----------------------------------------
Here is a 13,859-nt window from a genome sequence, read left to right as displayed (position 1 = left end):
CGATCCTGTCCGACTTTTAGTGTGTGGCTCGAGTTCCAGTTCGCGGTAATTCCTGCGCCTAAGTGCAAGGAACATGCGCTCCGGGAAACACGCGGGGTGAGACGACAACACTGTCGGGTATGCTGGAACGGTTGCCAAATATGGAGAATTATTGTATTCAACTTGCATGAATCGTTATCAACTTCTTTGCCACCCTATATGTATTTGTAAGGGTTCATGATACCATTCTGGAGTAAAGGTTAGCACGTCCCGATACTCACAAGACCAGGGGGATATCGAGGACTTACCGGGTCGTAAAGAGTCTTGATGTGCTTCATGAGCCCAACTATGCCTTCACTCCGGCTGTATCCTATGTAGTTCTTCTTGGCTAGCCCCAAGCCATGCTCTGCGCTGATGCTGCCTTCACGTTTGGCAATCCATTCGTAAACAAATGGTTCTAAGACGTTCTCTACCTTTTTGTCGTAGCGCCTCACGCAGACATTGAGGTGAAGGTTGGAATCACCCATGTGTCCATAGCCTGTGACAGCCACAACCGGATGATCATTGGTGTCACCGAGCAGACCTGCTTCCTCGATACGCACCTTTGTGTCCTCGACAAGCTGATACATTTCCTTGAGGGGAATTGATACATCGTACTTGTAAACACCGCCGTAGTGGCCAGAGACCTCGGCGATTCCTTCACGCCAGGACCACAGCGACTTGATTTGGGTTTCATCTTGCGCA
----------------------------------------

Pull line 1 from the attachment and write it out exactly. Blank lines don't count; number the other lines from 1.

Here is a 13,859-nt window from a genome sequence, read left to right as displayed (position 1 = left end):